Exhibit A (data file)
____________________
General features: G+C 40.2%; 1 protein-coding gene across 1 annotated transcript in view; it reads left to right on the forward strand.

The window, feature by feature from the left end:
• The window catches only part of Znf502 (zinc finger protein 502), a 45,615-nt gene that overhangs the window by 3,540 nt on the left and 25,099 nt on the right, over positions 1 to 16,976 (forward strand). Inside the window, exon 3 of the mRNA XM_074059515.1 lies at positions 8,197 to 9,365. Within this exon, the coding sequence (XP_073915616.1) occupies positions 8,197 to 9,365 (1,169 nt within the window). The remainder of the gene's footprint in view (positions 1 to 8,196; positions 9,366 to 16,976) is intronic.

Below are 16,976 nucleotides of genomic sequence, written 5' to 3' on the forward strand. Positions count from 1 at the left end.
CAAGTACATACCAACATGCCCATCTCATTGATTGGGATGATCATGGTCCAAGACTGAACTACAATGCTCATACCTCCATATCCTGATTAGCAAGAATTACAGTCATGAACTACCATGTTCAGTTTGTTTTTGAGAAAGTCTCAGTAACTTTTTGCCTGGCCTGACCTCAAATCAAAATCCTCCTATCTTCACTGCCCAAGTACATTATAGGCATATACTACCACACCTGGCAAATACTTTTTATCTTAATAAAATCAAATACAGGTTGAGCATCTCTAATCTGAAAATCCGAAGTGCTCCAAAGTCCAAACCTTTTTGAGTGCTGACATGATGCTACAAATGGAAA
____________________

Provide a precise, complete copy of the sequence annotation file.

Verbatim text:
General features: G+C 40.2%; 1 protein-coding gene across 1 annotated transcript in view; it reads left to right on the forward strand.

The window, feature by feature from the left end:
• The window catches only part of Znf502 (zinc finger protein 502), a 45,615-nt gene that overhangs the window by 3,540 nt on the left and 25,099 nt on the right, over positions 1 to 16,976 (forward strand). Inside the window, exon 3 of the mRNA XM_074059515.1 lies at positions 8,197 to 9,365. Within this exon, the coding sequence (XP_073915616.1) occupies positions 8,197 to 9,365 (1,169 nt within the window). The remainder of the gene's footprint in view (positions 1 to 8,196; positions 9,366 to 16,976) is intronic.

Below are 16,976 nucleotides of genomic sequence, written 5' to 3' on the forward strand. Positions count from 1 at the left end.
CAAGTACATACCAACATGCCCATCTCATTGATTGGGATGATCATGGTCCAAGACTGAACTACAATGCTCATACCTCCATATCCTGATTAGCAAGAATTACAGTCATGAACTACCATGTTCAGTTTGTTTTTGAGAAAGTCTCAGTAACTTTTTGCCTGGCCTGACCTCAAATCAAAATCCTCCTATCTTCACTGCCCAAGTACATTATAGGCATATACTACCACACCTGGCAAATACTTTTTATCTTAATAAAATCAAATACAGGTTGAGCATCTCTAATCTGAAAATCCGAAGTGCTCCAAAGTCCAAACCTTTTTGAGTGCTGACATGATGCTACAAATGGAAA